entertainment

The bigger problem of Sofia Vergara's "ill-suited" Golden Globes joke.

As Hollywood’s highest paid actress for five years running, Modern Family star Sofia Vergara knows there’s something powerful about being a beautiful, funny, Colombian-born actress on prime time TV.

Her iconic character, Gloria, is the much younger wife of Jay, a man in his 60s, and is known for her passionate and outspoken attitude. In the show, her Latina background is very much emphasised, with frequent mispronunciations and misunderstandings of the English language serving as one of her character’s major ‘shticks.’

Image via Giphy.

Perhaps it's no surprise then, that when Vergara presents a segment at an awards show, she behaves like an extension of her character. But for many who tuned into Sunday evening's Golden Globes, one particular 'Hispanic joke' was the end of their tether.

Introducing this year’s Misses Golden Globes, Vergara played on her familiar stereotype, purposefully mispronouncing the word 'annual'.

"The Hollywood Foreign Press Association has an anal tradition," she began. "I didn’t mean … they have an anus tradition...."

Finally, she avoided that tricky 'annual' word altogether, saying, "They have a tradition that they do every year of choosing a second-generation performer to assist in the presentation of the awards."

But Twitter, as always, was quick to recognise a problem.

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It's a valid point. At an awards ceremony that saw Traycee Ellis Ross win the Golden Globe for Best Actress in a Comedy for her bold role in Black-ish, making her the first black woman to win the award in over 30 years, and which featured Diego Luna presenting an award in Spanish, to draw attention to the importance of Latina representation in Hollywood, Vergara's joke felt somewhat out of place.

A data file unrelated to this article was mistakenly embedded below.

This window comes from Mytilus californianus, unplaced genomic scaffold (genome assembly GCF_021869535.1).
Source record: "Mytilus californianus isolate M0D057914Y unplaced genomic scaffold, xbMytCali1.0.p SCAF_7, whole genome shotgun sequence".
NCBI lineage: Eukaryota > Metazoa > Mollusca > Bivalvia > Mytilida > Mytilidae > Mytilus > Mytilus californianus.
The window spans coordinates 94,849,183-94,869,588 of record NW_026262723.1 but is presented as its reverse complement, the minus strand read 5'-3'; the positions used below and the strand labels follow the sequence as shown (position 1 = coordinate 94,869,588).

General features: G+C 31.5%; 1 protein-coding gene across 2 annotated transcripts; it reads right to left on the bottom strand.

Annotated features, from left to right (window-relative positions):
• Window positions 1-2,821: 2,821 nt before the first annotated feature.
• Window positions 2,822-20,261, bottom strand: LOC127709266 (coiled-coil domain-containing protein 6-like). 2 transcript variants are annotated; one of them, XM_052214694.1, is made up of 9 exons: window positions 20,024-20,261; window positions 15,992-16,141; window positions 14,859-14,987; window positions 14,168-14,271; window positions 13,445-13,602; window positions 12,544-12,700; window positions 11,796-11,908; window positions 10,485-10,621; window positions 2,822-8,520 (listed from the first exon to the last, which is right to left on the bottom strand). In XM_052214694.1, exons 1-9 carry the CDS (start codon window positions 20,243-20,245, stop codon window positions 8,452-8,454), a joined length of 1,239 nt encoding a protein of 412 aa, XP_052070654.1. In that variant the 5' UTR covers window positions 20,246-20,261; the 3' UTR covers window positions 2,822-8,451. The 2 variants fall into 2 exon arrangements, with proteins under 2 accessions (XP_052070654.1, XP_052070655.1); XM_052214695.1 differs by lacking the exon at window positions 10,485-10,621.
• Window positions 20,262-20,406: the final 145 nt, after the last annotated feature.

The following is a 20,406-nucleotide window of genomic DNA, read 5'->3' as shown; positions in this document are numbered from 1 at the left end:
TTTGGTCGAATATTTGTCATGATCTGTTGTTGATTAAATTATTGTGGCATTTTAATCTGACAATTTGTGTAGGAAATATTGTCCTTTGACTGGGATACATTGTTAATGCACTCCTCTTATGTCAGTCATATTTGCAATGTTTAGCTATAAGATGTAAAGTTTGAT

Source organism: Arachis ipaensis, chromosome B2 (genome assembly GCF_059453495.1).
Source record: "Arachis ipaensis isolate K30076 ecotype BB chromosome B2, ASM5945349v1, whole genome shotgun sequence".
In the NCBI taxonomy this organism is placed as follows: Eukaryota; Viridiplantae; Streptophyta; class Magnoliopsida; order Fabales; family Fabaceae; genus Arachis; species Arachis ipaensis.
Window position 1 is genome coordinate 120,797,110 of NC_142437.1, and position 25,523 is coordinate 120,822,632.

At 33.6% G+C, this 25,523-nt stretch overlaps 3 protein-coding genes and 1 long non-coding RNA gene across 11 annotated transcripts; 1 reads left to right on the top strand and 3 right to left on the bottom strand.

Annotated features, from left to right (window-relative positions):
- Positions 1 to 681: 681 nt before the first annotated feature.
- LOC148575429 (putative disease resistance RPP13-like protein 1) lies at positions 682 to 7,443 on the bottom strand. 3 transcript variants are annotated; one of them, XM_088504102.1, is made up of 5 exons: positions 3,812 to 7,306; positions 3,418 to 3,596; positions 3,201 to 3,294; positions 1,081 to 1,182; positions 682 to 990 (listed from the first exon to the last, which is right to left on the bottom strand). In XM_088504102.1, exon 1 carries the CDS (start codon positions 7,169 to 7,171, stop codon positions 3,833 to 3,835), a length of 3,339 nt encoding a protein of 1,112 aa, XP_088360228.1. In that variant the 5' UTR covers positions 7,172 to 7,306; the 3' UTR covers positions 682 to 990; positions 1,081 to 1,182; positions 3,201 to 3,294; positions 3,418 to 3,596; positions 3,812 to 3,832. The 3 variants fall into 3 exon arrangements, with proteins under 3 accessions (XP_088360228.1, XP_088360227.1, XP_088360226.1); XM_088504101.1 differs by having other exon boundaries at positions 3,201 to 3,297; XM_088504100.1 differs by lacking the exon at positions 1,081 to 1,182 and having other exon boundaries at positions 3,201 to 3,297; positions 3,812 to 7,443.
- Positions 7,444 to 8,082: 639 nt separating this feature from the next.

According to Slatethe 2017 Golden Globes were just one more example of the "ongoing, inexplicable abuse of Sofia Vergara at the hands of awards show producers." Heather Schwedel argued that the bit felt "particularly ill-suited for our current political moment," and expressed her exhaustion with the racism and sexism implied by the joke that Vergara can’t speak English. But Hollywood is happy to let it go, because she's really, really hot.

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But evidently, Vergara herself doesn't feel this way.

In 2014, she was the centre of a similar controversy, when she stood silently on a rotating pedestal at the Emmys, while the Academy of Television Arts and Sciences president slyly announced that the organisation was "more diverse than ever before," and was really "giving the viewer something compelling to watch." At the time, Vergara called criticism of the segment "ridiculous," arguing that those who saw a problem with the joke had "no sense of humour and should lighten up a bit." Ultimately, she saw her role as empowering, saying "It means somebody can be hot and also be funny and make fun of herself and enjoy her work and make money."

Indeed, she's very cleverly used the stereotyping of Hispanic actresses to her advantage. She embraces her foreignness and sexuality, capitalising on the (albeit low-brow) fascination the public seems to have with people born in other countries not being able to speak English properly.

After all, at last night's award ceremony, people did laugh.

Sofia Vergara at the 2017 Golden Globes. Image via NBC.
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So is it patronising for us to see Vergara as a victim of racist Latina stereotypes when she willingly (and lucratively) embraces them? Is any of this a problem if the 44-year-old is entirely complicit in it?

Something that does come to mind is a story about America Ferrera and Eva Longoria's jokes from last year's Golden Globes. The two Hispanic actresses were set to present together, but the lines they were originally given were "terrible, bad jokes." So they rewrote them.

The end product was funny and subversive.

"Hi, I’m Eva Longoria, not Eva Mendes," Longoria began.

"And I’m America Ferrera, not Gina Rodriguez," continued her co-host.

"And neither one of us are Rosario Dawson."

America Ferrera and Eva Longoria at the 2016 Golden Globes. Image via NBC.

Surely, a woman who demands not to be confused with other women who come from a similar cultural background, who is a walking contradiction rather than a caricature, is more helpful than one who cashes in on playing the very stereotype that harms so many Latina women?

But maybe it's not Vergara's job to be helpful. And maybe I have no right to resent a woman from a marginalised minority who has managed to make it work in her favour.

Sofia Vergara is a wildly successful actress, who has acquired significant power and influence by playing into the assumptions people instinctively have about her. But I can't help but feel that perhaps challenging these, at the right time and in the right way, would be groundbreaking.

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